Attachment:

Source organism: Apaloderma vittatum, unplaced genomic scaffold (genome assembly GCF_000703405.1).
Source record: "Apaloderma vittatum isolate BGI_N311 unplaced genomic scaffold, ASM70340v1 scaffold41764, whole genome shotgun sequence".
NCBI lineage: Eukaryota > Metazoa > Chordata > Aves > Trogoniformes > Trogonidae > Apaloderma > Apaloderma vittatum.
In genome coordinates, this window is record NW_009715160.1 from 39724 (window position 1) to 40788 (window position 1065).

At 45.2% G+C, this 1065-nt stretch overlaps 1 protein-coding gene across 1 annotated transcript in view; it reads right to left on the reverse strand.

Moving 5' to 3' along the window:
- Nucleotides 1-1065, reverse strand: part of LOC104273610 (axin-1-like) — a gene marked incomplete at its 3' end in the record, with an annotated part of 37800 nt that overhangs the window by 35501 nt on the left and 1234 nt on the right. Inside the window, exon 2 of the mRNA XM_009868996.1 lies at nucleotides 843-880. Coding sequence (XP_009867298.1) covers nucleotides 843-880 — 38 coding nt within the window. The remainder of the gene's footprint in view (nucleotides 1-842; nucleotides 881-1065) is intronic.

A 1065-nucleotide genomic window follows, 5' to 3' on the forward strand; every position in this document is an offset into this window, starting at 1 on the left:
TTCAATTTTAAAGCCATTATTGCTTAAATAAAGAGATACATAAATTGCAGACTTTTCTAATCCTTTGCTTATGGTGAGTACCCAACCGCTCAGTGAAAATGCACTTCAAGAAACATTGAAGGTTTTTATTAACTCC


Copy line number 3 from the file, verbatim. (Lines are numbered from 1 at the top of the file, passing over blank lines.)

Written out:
NCBI lineage: Eukaryota > Metazoa > Chordata > Aves > Trogoniformes > Trogonidae > Apaloderma > Apaloderma vittatum.